I’ve heard the word blessed used recently with reckless abandon. What does it mean to be blessed? Surely it doesn’t mean what some of those televangelists say—that you are blessed if God gives you financial prosperity. Think about the beatitudes that Jesus spoke of in the Sermon on the Mount. Did Jesus promise you a Mercedes Benz and a color TV? (My friends all drive Porsches, I must make amends.) Did he promise you heaven in addition to health and happiness on earth? Nope, sorry, not part of the promise.
I needed to be reminded that—in spite of my grief—I am blessed, that I will find comfort in both the presence of God and the support of the people God has put in my life. Then I realized that perhaps I am not blessed in spite of the grief, but I am blessed in the grief itself. In a song entitled Blessings, songwriter Laura Story wrote, “The trials of this life are your mercies in disguise.” When we can trust the hand of God in the hard times is when faith grows. It’s easy to love and trust God in easy times. Then God is like a good-time Charlie whom we praise when things are going right and curse when we think He has failed us. I want to trust that God is with me and has blessed me in the joys of my life, but also in the sorrows. It is in the sorrows that we grow, that we learn to rely on His inscrutable plan, and when we go to Him for comfort. He doesn’t send us sorrows and hang us out to drown in our misery. He sends support in the arms of people who hold us and cry with us. He sends others in our churches and our communities to pray for us and He sent His own words to reassure us:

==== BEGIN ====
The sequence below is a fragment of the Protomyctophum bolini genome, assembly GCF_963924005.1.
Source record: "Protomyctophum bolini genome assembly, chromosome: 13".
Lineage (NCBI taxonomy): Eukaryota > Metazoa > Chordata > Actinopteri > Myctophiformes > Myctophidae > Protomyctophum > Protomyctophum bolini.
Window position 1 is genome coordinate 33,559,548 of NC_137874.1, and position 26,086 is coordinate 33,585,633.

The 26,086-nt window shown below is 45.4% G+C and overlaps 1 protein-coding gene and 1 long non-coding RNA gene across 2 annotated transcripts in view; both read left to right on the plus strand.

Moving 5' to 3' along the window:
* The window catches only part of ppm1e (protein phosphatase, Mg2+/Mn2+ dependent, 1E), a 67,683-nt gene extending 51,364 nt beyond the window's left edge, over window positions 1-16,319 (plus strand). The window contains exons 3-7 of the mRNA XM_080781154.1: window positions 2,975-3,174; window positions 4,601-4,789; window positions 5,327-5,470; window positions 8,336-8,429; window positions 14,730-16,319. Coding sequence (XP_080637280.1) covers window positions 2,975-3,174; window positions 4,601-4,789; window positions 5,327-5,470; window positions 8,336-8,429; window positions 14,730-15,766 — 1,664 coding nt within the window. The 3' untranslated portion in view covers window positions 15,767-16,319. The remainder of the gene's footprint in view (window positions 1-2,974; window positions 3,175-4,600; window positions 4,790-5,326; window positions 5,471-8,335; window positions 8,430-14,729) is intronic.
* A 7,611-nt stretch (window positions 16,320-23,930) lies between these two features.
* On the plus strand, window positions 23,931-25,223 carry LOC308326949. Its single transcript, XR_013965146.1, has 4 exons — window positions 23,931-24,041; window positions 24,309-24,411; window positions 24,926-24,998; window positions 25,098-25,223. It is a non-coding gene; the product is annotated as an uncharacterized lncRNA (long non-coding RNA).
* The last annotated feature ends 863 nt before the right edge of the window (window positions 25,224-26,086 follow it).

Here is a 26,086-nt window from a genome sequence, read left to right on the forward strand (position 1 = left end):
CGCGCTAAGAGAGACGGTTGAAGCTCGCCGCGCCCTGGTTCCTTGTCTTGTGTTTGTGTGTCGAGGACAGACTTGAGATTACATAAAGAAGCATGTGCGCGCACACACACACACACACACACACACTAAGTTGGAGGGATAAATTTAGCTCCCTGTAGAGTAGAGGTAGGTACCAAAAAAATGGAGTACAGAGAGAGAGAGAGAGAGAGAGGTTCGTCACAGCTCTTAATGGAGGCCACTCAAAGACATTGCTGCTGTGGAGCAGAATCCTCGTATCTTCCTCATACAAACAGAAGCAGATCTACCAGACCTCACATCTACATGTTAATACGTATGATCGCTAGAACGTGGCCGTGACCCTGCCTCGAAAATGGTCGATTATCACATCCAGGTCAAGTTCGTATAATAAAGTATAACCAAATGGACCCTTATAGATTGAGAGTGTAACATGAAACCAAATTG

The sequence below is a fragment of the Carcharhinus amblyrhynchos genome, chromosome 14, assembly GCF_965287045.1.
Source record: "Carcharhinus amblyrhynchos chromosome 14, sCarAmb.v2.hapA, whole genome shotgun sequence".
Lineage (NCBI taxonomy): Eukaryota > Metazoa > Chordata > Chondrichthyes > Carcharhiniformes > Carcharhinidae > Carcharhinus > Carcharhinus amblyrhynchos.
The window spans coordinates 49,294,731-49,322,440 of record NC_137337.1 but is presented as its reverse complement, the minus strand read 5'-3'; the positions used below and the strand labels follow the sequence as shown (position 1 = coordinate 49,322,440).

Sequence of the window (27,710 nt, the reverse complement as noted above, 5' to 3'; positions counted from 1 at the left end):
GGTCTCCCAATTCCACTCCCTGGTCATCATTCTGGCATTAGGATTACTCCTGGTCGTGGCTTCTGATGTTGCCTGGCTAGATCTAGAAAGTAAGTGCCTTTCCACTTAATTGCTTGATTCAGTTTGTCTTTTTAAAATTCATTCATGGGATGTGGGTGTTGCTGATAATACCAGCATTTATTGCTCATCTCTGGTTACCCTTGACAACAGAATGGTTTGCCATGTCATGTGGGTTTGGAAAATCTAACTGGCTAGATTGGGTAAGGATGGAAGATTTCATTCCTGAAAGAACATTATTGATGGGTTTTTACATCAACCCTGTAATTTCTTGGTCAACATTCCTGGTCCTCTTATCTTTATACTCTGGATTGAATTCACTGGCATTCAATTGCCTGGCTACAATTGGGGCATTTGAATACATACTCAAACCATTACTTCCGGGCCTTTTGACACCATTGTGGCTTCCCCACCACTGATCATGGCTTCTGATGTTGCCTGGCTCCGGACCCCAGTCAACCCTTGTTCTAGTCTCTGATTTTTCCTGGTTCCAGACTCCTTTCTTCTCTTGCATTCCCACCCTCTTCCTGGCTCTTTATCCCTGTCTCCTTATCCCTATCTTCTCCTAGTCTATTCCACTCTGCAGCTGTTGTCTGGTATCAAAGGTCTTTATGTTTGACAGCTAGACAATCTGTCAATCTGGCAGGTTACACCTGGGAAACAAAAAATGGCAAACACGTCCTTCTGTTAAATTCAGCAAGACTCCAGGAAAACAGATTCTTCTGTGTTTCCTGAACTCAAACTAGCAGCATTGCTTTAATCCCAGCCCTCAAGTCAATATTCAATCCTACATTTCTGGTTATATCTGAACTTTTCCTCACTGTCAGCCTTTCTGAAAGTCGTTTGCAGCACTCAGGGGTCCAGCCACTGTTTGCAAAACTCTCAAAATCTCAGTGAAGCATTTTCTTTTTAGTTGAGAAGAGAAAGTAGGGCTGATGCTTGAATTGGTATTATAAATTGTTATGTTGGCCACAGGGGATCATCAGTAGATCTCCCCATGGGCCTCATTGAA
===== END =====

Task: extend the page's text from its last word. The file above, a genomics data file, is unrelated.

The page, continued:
“Blessed are those who mourn, for they will be comforted.” (Matthew 5:4)